It must be emphasized that the subject of this appeal is the denial of an injunction pending a final hearing and decision by the court. The purpose of such a preliminary injunction is "merely to preserve the relative positions of the parties until a trial on the merits can be held." University of Texas v. Camenisch, 451 U.S. 390, 395, 101 S.Ct. 1830, 1834, 68 L.Ed.2d 175 (1981). See Collum v. Edwards, 578 F.2d 110, 113 (5th Cir.1978). Preservation of the status quo enables the court to render a meaningful decision on the merits. Canal Authority, 489 F.2d at 573. Thus the harm considered by the district court is necessarily confined to that which might occur in the interval between ruling on the preliminary injunction and trial on the merits. Over a year has now elapsed. Any reversal by this Court could affect only whatever harm might occur between the date of our order and a decision on the merits. Often parties who appeal from a denial of a preliminary injunction fail to appreciate that fact. If the energy spent on appealing a denial of a preliminary injunction were spent on bringing a case to final resolution, it would seem that any continuing harm might thereby be mitigated. The delay caused by the appeal ensures that any injunction now would be short-lived because surely the case is nearing final hearing in the district court. In addition, the parties indicated at oral argument that Lambert had located an alternate site for the scallop shells and has discontinued, at least for the time being, the filling complained of by the Government.


A review of the record reveals that although the district court might have issued an injunction, a denial was clearly within its discretion. The Government has fallen short of carrying its burden of showing the second factor required by Canal Authority compels an injunction as a matter of law, i.e., that irreparable harm is likely if an injunction is not granted. Environmental litigation is not exempt from this requirement. Id. at 574; Florida Wildlife Federation v. Goldschmidt, 506 F.Supp. 350, 353 (S.D.Fla.1981). The bulk of the testimony by the Government's witnesses at the evidentiary hearing was directed to establishing that the three areas of the property in question met the Corps' definition of wetlands. The Government's success in establishing a likelihood it will prevail on the merits does not obviate the necessity to show irreparable harm.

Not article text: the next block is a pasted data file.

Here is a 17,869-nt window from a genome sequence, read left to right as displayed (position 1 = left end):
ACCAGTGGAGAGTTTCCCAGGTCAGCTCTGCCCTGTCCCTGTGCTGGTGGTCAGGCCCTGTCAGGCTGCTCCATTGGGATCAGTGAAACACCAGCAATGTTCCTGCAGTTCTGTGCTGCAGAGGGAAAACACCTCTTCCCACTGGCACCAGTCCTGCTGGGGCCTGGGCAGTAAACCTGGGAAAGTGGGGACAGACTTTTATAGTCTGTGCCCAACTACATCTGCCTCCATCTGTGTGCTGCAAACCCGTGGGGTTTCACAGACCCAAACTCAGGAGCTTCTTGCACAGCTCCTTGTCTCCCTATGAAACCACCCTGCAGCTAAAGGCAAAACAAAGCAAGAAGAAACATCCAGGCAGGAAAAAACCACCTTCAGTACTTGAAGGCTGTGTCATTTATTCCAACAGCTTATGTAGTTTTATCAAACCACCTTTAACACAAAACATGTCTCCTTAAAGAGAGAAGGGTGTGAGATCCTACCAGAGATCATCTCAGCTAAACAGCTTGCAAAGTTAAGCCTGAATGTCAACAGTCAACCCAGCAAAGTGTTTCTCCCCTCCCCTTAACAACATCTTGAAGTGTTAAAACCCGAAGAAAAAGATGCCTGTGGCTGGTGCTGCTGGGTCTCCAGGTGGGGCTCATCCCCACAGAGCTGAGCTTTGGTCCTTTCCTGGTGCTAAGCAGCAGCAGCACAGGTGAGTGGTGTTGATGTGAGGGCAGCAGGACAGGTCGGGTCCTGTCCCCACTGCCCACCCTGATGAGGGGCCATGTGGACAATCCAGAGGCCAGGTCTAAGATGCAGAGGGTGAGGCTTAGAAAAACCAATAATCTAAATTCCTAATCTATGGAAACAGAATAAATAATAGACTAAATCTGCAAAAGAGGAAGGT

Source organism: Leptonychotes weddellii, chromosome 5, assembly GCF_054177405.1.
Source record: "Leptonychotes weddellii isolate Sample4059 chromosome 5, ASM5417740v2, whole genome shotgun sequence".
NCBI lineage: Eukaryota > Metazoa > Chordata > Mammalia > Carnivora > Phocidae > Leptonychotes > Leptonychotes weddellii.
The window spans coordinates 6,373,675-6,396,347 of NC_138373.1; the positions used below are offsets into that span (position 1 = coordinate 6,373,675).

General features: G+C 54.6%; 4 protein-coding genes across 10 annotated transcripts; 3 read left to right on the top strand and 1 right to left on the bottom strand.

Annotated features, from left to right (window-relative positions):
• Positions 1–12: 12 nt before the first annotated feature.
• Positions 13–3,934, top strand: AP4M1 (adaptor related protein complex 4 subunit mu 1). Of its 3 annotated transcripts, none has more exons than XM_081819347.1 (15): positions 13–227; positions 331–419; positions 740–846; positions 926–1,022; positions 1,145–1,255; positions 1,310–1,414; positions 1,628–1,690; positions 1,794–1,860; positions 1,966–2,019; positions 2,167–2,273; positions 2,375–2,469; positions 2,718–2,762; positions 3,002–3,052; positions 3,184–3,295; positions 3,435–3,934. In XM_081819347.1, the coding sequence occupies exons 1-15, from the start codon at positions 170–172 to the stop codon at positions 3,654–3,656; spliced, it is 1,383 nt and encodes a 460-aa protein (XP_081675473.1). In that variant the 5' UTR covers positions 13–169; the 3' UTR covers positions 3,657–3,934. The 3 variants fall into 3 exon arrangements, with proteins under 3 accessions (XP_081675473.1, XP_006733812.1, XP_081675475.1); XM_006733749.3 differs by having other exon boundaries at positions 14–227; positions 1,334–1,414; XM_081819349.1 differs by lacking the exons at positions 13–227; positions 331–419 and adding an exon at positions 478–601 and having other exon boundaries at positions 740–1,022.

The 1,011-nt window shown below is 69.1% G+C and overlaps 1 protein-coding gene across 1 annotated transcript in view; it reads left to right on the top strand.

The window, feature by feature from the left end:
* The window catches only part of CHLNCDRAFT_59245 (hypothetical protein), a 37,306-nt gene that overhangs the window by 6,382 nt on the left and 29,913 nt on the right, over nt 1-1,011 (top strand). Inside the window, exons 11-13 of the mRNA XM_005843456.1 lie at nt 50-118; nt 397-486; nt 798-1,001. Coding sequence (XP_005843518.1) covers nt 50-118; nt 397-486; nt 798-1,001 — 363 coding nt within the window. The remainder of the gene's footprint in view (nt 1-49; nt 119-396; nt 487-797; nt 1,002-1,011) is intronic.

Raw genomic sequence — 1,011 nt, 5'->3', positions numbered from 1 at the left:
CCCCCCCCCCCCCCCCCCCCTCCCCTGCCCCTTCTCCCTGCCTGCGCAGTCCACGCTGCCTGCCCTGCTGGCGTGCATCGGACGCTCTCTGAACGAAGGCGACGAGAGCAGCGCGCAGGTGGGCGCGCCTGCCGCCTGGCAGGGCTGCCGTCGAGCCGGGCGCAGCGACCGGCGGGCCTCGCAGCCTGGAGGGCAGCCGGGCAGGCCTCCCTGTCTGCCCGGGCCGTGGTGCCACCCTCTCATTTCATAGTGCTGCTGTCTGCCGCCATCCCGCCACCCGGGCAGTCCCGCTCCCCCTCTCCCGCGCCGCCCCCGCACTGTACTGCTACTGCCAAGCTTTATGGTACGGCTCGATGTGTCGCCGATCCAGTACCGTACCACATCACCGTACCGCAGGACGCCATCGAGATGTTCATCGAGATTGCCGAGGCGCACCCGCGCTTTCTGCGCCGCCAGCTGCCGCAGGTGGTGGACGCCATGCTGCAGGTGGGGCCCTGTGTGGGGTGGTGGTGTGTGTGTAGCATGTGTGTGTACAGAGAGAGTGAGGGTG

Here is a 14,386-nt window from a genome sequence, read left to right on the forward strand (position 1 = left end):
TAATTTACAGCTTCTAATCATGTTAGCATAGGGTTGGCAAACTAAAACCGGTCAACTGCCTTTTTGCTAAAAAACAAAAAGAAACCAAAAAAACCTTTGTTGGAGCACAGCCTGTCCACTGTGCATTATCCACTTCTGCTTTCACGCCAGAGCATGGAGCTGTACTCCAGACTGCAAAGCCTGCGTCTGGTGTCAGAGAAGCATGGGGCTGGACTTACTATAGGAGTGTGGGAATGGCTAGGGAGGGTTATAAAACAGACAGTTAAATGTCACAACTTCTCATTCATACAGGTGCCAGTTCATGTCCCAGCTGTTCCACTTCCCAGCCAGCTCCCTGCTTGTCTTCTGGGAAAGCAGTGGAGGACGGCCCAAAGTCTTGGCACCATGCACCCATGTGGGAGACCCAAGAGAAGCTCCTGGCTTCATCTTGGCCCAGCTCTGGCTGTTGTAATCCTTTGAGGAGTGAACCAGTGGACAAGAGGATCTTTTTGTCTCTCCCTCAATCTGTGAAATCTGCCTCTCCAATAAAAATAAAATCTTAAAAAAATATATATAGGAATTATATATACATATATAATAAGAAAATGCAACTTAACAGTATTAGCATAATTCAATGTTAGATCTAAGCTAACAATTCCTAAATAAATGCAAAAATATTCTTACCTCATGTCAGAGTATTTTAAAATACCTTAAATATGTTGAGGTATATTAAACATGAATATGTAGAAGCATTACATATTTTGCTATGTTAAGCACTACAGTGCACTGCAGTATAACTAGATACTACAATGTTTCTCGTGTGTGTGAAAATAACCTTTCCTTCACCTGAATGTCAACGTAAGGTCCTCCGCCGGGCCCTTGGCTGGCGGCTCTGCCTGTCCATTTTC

Dr. Banner, one of the Government's experts, testified that the wetland areas of the property had been reduced in size by dredging, scraping of vegetation, and filling. He also testified that filling the wetlands prevents the growth of vegetation and that construction of the fill road impedes the flow of detritus, dissolved organic material that provides food for fish and shrimp, from the property to the Banana River. Dr. Banner and Dr. Taruski, the other Government expert, testified that the small lake created by the excavation on the property was likely to be polluted unless preventive measures were taken. While this testimony supports the finding of the district court that certain of Lambert's activities were in violation of the CWA, it does nothing to support a finding of injury that could not be remedied by relief following a decision on the merits. Harm alone is insufficient. A decision as to the propriety of a preliminary injunction turns on the balance of harm and the ability to compensate an injured party.


The Government argues that even if restoration is ordered by the district court, it may not be effective. See United States v. Sexton Cove Estates, Inc., 526 F.2d 1293, 1301 (5th Cir.1976). Yet the only evidence relevant to the irreparable nature of the harm cited was Dr. Banner's testimony that continued filling would make restoration "more difficult, more expensive, and more uncertain." Such evidence is insufficient in and of itself to require a finding of irreparable harm that overcomes the equities against an injunction.


The district court might well have come to a different conclusion had it known that there would be over a year's delay before the case would reach final hearing. Since the parties have indicated discovery is virtually complete, however, we are sure the district court will hold a prompt hearing to finally resolve the case on the request of the parties. In the meantime, a renewed request of the district court for a preliminary injunction can always be made if facts and circumstances change in the Government's favor. As reported to us at oral argument, however, it appears that less harm is occurring now than was occurring at the time of the initial request.